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Tuesday, May 17, 2022

American lawyer jailed for assaulting Hong Kong policeman deported

American lawyer jailed for assaulting Hong Kong policeman deported

Government insider says Samuel Phillip Bickett subject to removal upon release from prison since he did not have right of abode in Hong Kong.
An American lawyer who was jailed for assaulting a plain-clothes policeman during the social unrest of 2019 was deported from Hong Kong on Tuesday and headed back to the US after he was released from prison.

Samuel Phillip Bickett, a former compliance director at Bank of America Securities, completed his time in prison after being sentenced in July last year for assaulting a police officer.

The US national had served more than six weeks behind bars before the High Court granted him bail last August pending his appeal, but returned to jail in February to serve the remainder of his sentence after the court dismissed his appeal.

Following the court’s decision, Bickett served another six weeks before he applied for early release on the grounds of good behaviour, successfully reducing his original 4½-month sentence by one-third.

A government source said the 37-year-old was subject to removal upon release from prison since he did not have right of abode in Hong Kong.

The lawyer was able to briefly say goodbye to his partner and collect a packed suitcase before leaving, the insider added.

Writing on social media on Wednesday, Bickett said he was released from Stanley Prison and was on a flight to Washington after a layover in Istanbul.

“I have been banned from Hong Kong. The Immigration Department denied our request for me to be given a few days to wind up my affairs and say goodbye to my partner and loved ones,” he said in the post.

“I was instead taken immediately from prison to the Immigration Department then escorted to a plane on the same day.”

The Post has approached the department for comment. However, the government insider stressed authorities had not told the US national that he had been banned from Hong Kong.

Under the Immigration Ordinance, the city’s leader may also issue a deportation order against an immigrant who has been found guilty of an offence punishable with imprisonment for not less than two years.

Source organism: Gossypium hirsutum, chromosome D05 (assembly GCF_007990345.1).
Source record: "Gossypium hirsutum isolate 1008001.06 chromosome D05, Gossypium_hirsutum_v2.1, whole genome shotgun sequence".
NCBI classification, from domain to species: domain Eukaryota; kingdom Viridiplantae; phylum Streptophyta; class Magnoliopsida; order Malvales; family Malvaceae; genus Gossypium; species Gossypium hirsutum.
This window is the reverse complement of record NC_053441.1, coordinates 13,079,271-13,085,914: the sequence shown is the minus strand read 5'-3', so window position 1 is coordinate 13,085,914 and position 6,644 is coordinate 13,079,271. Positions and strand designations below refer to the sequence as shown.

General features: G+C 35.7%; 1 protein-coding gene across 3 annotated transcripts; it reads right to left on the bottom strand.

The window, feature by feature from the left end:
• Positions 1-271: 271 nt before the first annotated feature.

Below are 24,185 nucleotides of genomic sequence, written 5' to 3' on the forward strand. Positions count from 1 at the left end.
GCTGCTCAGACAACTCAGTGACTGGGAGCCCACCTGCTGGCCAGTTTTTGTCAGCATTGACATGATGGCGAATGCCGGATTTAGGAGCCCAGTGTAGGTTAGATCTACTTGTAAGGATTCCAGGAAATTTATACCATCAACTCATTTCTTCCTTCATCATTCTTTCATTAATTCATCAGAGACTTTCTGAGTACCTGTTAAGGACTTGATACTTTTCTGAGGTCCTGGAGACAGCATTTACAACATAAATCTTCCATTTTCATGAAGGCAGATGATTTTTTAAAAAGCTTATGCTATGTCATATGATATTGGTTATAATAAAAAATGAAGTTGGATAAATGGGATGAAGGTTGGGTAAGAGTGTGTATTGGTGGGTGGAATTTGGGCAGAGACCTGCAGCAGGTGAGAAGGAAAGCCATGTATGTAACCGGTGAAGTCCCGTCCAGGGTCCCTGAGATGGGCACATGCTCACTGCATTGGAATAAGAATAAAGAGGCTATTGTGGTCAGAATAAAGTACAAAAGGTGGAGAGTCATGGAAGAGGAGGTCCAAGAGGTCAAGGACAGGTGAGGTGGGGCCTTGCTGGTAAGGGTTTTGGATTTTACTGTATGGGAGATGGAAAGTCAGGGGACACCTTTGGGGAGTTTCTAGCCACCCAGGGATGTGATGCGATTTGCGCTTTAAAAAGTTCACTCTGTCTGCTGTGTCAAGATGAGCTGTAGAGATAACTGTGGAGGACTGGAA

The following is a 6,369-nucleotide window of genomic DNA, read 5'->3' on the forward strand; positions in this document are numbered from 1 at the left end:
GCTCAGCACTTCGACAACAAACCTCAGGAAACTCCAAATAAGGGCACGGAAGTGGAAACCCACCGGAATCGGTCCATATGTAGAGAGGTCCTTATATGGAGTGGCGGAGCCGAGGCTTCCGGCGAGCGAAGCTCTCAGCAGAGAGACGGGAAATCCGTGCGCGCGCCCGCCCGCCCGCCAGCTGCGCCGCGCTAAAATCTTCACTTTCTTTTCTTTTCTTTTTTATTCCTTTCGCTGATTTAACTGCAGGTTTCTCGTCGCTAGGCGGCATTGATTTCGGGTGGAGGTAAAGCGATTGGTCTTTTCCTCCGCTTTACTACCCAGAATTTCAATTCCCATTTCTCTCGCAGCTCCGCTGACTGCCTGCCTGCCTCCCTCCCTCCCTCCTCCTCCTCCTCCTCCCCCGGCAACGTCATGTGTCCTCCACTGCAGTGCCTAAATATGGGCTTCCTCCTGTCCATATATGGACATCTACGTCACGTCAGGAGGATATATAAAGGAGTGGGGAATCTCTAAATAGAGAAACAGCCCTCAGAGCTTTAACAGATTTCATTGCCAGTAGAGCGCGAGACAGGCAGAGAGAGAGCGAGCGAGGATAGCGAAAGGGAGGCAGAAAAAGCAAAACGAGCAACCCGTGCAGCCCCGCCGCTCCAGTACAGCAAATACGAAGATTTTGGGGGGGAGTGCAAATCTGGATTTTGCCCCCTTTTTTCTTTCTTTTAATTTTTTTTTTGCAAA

The order can also be used to prohibit a person from being in Hong Kong at any time thereafter or during a specified period.

In his social media post, Bickett also thanked the US consulate in Hong Kong for ensuring his release and safe departure from the city.

“I have been forced to leave behind my loved ones and my city by an unelected government that, with open contempt for Hong Kong’s system of law and justice, has sought to destroy everything and everyone that makes our city exceptional,” he said.

He added the fight for truth and justice in Hong Kong would never be easy or won quickly but said it would be worthwhile.

Bickett was found guilty of assault last June for grappling with a plain-clothes police officer who the US national accused of attacking commuters with a baton at Causeway Bay MTR station on December 7, 2019.

A magistrate ruled that the lawyer had punched Senior Constable Yu Shu-sang and knelt on his chest in a bid to snatch the baton, which the officer had earlier used in a failed attempt to intercept a man who allegedly jumped a turnstile.

The High Court last month rejected Bickett’s assertion he acted in self-defence when the off-duty officer approached him with his baton extended and raised during a confrontation at the MTR station.

Instead, the judge found it “entirely natural and appropriate” for the officer to strike the defendant with the metal rod to stop the latter from snatching the weapon, especially when he was overpowered and outnumbered by a hostile crowd.

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